Afternoon wheat: Friendly crop report data makes the wheat complex the king of the grain floor - at least for today

It was all about the crop report today. Price action this morning leading up to the report was a little weaker, but the trading range over the past six days was only twenty cents, so there was some indecision on what the report was going to say. The data was friendly to wheat, as US ending stocks were reduced more than expected, and the USDA was more aggressive than expected at reducing World wheat crop supplies. All three classes of wheat quickly raced out to double digits higher, and even more impressively, the markets not only held those gains but extended and kept them through the close. KC wheat finished the strongest at twenty cents higher, while Chicago ended the day around seventeen cents higher and Mpls finished the session around twelve cents higher.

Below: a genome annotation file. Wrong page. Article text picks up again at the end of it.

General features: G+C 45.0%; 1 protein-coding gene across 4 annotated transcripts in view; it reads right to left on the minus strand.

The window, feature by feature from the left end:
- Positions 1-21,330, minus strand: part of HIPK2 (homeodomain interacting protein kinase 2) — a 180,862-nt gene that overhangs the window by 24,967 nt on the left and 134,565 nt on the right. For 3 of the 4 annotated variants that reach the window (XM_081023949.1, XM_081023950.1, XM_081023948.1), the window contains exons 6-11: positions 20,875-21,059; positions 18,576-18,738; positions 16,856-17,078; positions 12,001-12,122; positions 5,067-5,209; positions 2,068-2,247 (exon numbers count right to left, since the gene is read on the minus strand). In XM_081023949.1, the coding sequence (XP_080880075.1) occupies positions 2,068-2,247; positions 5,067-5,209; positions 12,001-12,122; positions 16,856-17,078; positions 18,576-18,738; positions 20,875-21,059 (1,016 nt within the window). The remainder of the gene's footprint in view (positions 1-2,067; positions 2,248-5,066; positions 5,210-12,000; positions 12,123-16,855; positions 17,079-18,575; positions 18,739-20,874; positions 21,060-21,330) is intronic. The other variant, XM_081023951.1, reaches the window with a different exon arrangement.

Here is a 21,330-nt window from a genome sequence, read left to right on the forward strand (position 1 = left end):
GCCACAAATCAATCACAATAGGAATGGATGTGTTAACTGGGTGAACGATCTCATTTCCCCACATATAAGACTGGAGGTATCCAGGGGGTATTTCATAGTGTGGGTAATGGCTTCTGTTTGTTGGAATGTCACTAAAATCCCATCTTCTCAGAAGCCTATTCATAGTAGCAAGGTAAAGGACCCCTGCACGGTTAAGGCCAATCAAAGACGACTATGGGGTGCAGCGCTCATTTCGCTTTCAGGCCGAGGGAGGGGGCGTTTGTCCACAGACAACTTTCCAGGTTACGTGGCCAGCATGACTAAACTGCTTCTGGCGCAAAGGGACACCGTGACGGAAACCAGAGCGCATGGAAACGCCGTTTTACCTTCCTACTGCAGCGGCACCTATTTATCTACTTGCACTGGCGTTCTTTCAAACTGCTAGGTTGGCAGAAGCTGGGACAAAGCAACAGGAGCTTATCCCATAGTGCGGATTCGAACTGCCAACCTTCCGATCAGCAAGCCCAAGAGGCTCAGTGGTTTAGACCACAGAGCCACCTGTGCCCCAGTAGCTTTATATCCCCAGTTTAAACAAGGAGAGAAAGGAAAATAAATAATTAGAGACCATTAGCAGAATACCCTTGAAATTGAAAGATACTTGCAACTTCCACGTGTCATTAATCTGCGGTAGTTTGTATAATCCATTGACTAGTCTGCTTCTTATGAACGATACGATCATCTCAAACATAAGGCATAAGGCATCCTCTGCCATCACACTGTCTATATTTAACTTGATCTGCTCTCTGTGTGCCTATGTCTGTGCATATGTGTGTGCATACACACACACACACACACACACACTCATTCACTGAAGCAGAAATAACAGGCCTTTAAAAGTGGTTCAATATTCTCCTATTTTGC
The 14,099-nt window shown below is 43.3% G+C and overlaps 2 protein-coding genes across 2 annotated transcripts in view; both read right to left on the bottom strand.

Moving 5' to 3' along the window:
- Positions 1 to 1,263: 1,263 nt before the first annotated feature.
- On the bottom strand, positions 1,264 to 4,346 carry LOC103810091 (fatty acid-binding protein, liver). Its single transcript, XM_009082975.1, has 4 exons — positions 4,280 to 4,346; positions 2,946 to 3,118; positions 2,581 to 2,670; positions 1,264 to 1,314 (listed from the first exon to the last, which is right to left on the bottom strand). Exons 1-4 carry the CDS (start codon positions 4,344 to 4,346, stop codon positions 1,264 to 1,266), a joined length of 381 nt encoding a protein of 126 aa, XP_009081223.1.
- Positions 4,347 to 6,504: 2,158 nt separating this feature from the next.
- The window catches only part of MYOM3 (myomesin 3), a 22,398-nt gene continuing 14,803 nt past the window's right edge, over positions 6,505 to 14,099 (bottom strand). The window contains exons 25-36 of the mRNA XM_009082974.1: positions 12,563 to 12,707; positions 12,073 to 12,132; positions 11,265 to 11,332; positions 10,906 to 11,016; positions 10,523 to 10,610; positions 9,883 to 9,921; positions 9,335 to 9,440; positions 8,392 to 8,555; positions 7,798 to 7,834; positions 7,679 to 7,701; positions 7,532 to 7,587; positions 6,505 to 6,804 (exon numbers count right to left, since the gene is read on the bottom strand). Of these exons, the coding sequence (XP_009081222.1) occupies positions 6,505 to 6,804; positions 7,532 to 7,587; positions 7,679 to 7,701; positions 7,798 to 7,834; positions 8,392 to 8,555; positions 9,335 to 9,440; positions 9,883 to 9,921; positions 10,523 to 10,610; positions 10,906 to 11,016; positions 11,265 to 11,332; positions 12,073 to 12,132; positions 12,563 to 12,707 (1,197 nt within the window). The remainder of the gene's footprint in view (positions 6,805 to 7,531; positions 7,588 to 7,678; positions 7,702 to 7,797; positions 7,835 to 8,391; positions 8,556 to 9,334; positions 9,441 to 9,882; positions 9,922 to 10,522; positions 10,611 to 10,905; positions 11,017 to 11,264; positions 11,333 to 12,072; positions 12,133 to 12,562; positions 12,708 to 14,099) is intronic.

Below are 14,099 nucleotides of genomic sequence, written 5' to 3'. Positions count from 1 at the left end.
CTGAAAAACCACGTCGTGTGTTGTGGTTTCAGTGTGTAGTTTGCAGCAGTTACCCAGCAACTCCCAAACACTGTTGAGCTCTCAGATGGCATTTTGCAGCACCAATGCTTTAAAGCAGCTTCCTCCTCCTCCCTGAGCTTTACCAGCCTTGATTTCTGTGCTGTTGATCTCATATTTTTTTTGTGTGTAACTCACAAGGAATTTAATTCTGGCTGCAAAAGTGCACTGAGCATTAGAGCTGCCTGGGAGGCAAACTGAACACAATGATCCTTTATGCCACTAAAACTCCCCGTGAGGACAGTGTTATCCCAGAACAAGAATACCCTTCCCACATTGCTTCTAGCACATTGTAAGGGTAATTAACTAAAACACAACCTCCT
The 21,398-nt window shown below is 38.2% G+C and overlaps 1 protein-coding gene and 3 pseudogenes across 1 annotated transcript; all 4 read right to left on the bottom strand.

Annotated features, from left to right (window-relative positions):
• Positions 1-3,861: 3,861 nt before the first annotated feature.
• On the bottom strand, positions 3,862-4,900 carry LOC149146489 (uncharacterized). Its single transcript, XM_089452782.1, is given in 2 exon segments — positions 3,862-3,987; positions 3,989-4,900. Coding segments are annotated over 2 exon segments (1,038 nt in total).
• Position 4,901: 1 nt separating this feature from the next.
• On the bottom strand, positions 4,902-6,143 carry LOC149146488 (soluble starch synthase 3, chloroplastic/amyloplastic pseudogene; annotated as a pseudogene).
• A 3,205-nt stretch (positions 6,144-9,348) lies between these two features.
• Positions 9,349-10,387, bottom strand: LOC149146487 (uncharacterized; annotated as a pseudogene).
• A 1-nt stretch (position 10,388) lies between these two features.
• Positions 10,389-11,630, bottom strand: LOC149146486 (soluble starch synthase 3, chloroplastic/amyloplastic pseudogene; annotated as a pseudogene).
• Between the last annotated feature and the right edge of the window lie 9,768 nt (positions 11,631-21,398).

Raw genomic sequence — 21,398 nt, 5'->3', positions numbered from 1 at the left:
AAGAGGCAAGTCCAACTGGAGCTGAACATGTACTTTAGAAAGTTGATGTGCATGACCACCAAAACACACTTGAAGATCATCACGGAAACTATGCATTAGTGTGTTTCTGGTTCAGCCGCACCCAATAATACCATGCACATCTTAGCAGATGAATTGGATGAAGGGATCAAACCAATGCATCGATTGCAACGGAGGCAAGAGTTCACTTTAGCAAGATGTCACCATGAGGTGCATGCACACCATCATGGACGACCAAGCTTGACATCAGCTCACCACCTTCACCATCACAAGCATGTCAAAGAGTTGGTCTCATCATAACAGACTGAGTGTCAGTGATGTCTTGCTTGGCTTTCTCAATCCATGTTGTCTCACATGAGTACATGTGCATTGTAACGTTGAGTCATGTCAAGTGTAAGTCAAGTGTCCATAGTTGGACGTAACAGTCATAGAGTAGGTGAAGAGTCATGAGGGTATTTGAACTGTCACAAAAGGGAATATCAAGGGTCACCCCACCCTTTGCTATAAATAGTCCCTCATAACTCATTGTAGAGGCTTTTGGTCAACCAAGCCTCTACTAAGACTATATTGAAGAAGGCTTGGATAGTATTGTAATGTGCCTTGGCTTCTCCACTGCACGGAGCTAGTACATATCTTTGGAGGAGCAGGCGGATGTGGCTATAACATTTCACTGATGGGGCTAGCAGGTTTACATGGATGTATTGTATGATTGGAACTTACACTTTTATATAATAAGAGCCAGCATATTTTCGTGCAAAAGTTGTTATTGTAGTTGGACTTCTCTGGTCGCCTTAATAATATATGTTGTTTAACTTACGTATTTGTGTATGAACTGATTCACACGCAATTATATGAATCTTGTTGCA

So, what was the bullish data to spark today's rally? Foreign 2019/20 wheat supplies were decreased 10.5 MMT primarily on lower production in several major exporting countries. The declines were led by a 3.8 MMT reduction in Russia (but Russia's production estimate of 74.2 MMT is still the second largest on record). Australia, Canada, Ukraine and the EU were also lowered. Global 2019/20 exports were lowered 2.3 MMT on decreased supplies, World consumption was lowered 2.9 MMT primarily on reduced feed and residual use, and with global supplies declining more than projected use, World ending stocks were reduced 7.9 MMT to 286.5 MMT (but that still remains record large). From the US side of the ledger, they increased production in every class of wheat (they will eventually have to increase it more in HRW). But, because HRW wheat production was not increased as much as it should have been, and exports were very optimistically raised slightly, (the increase in feed was expected), ending stocks were reduced 72 mil bu. I mentioned all week this is where the surprise of the report may come from. Was not expecting exports to be raised, but we all knew they were going to have to raise their feed estimates, and I figured the USDA would wait until the August report before being aggressive in increasing its HRW wheat production estimates.